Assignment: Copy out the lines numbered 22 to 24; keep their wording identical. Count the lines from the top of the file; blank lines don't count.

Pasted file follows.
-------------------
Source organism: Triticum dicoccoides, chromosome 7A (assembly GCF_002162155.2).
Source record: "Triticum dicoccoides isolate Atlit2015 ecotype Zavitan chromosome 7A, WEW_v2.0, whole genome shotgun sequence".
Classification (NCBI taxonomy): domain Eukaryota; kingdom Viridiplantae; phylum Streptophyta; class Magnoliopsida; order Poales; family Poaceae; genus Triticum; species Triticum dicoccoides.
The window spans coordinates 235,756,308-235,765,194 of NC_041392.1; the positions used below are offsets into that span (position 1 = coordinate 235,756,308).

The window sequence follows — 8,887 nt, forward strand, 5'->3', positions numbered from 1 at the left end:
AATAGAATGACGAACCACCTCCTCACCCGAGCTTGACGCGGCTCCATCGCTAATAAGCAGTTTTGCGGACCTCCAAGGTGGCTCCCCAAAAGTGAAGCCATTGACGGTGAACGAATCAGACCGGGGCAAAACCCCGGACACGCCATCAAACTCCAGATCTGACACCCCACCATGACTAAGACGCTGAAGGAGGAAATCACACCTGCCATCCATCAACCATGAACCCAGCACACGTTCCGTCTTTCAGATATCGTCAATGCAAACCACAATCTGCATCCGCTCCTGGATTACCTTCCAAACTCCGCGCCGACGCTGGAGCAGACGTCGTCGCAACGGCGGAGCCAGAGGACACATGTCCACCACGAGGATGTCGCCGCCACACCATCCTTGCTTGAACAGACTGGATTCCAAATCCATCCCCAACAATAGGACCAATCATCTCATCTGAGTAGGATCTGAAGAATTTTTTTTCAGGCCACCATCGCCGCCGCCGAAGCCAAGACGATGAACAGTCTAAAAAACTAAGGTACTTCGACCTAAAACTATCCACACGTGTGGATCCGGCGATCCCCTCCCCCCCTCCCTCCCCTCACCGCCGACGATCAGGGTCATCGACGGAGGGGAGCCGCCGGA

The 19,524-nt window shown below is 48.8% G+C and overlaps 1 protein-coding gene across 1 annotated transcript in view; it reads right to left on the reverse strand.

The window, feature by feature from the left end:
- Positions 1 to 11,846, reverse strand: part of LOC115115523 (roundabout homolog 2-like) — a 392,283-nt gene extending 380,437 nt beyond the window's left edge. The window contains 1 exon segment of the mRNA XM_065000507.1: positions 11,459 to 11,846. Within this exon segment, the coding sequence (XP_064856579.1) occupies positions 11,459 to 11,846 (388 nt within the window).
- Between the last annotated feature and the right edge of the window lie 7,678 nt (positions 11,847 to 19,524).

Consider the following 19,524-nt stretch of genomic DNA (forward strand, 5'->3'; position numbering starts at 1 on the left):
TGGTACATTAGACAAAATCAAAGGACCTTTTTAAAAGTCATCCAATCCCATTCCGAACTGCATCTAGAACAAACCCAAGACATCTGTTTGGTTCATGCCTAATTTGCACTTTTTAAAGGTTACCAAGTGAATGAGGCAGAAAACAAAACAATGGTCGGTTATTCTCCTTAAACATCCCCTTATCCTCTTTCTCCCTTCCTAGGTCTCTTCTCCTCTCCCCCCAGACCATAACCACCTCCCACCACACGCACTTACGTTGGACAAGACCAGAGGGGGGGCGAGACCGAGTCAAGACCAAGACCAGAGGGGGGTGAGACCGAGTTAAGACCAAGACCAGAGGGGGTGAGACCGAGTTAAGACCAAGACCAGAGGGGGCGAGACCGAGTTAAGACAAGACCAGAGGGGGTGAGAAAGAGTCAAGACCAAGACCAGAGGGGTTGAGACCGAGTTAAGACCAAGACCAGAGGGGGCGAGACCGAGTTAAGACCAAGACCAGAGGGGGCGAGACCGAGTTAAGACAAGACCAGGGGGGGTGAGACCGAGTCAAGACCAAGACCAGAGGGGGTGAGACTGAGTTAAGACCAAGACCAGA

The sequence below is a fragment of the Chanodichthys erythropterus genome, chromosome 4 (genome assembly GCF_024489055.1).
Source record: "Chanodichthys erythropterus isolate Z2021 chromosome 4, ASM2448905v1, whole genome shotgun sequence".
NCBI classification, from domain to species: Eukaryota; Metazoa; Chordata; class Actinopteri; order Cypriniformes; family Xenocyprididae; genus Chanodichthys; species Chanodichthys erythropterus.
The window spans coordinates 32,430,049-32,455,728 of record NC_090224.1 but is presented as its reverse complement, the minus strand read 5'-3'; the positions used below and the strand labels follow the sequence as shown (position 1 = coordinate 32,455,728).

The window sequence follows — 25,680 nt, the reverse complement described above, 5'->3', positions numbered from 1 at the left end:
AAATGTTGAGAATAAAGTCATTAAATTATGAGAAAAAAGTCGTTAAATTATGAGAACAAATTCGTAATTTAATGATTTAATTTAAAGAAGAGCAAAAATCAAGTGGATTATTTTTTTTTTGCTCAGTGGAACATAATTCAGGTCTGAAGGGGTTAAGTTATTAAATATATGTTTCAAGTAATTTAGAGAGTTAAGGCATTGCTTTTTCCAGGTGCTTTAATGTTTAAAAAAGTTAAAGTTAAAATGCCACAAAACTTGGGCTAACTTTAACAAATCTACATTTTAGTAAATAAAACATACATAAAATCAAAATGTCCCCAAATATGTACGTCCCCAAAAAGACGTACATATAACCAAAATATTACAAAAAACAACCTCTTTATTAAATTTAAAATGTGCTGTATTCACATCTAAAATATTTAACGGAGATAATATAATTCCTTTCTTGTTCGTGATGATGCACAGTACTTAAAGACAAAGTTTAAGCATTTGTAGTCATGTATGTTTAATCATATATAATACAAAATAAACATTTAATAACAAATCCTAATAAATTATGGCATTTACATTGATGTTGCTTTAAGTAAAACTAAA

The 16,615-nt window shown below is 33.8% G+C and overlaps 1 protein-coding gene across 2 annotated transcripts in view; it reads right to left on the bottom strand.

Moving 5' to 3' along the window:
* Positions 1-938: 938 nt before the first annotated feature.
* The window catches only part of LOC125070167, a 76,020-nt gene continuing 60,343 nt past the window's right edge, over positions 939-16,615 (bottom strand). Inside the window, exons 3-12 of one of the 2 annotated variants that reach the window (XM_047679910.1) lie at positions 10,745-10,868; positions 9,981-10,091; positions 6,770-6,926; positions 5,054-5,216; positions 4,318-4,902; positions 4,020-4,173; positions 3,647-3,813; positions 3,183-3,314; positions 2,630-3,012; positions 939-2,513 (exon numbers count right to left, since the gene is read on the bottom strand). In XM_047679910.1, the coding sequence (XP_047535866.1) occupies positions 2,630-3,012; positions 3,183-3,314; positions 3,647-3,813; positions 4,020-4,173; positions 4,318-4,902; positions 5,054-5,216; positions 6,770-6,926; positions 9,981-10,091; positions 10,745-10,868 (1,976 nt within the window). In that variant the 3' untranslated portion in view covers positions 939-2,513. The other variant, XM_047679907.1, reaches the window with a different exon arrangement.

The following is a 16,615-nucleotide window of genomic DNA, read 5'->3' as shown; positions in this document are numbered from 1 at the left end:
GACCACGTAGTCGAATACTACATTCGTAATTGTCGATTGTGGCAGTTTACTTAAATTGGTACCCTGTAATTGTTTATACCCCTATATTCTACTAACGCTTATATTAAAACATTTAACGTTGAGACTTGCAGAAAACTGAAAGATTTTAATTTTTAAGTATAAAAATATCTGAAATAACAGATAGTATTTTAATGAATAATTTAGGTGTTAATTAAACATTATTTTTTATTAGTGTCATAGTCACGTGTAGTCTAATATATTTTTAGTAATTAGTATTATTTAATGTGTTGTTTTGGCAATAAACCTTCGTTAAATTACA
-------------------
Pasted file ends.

* The window catches only part of LOC125070167, a 76,020-nt gene continuing 60,343 nt past the window's right edge, over positions 939-16,615 (bottom strand). Inside the window, exons 3-12 of one of the 2 annotated variants that reach the window (XM_047679910.1) lie at positions 10,745-10,868; positions 9,981-10,091; positions 6,770-6,926; positions 5,054-5,216; positions 4,318-4,902; positions 4,020-4,173; positions 3,647-3,813; positions 3,183-3,314; positions 2,630-3,012; positions 939-2,513 (exon numbers count right to left, since the gene is read on the bottom strand). In XM_047679910.1, the coding sequence (XP_047535866.1) occupies positions 2,630-3,012; positions 3,183-3,314; positions 3,647-3,813; positions 4,020-4,173; positions 4,318-4,902; positions 5,054-5,216; positions 6,770-6,926; positions 9,981-10,091; positions 10,745-10,868 (1,976 nt within the window). In that variant the 3' untranslated portion in view covers positions 939-2,513. The other variant, XM_047679907.1, reaches the window with a different exon arrangement.

The following is a 16,615-nucleotide window of genomic DNA, read 5'->3' as shown; positions in this document are numbered from 1 at the left end:
GACCACGTAGTCGAATACTACATTCGTAATTGTCGATTGTGGCAGTTTACTTAAATTGGTACCCTGTAATTGTTTATACCCCTATATTCTACTAACGCTTATATTAAAACATTTAACGTTGAGACTTGCAGAAAACTGAAAGATTTTAATTTTTAAGTATAAAAATATCTGAAATAACAGATAGTATTTTAATGAATAATTTAGGTGTTAATTAAACATTATTTTTTATTAGTGTCATAGTCACGTGTAGTCTAATATATTTTTAGTAATTAGTATTATTTAATGTGTTGTTTTGGCAATAAACCTTCGTTAAATTACA